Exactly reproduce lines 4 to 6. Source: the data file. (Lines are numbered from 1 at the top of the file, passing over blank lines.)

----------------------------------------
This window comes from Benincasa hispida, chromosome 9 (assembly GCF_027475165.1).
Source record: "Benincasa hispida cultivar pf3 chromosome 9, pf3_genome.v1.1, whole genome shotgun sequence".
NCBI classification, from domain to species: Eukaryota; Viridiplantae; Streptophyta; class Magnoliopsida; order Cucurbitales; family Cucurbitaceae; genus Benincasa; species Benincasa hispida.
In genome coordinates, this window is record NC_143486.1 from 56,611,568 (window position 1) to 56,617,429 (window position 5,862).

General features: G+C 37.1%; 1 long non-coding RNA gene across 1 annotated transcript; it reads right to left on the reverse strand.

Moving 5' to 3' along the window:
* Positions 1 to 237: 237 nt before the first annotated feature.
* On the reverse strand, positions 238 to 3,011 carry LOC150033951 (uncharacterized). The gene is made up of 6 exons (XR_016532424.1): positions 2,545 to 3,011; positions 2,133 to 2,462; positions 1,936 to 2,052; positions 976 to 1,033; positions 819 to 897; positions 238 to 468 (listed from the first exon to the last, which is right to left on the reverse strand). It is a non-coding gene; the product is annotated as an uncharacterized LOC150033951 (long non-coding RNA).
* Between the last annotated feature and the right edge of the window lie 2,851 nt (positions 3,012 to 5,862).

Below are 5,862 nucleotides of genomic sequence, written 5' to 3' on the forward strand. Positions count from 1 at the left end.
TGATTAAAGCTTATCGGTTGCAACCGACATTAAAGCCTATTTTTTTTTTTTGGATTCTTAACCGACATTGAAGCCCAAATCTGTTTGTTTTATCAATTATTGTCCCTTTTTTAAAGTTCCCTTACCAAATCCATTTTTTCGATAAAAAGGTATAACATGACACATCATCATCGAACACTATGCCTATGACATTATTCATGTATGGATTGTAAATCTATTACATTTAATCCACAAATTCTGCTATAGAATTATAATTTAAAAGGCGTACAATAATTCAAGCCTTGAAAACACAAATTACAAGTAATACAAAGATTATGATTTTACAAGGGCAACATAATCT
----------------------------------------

In genome coordinates, this window is record NC_143486.1 from 56,611,568 (window position 1) to 56,617,429 (window position 5,862).

General features: G+C 37.1%; 1 long non-coding RNA gene across 1 annotated transcript; it reads right to left on the reverse strand.

Moving 5' to 3' along the window: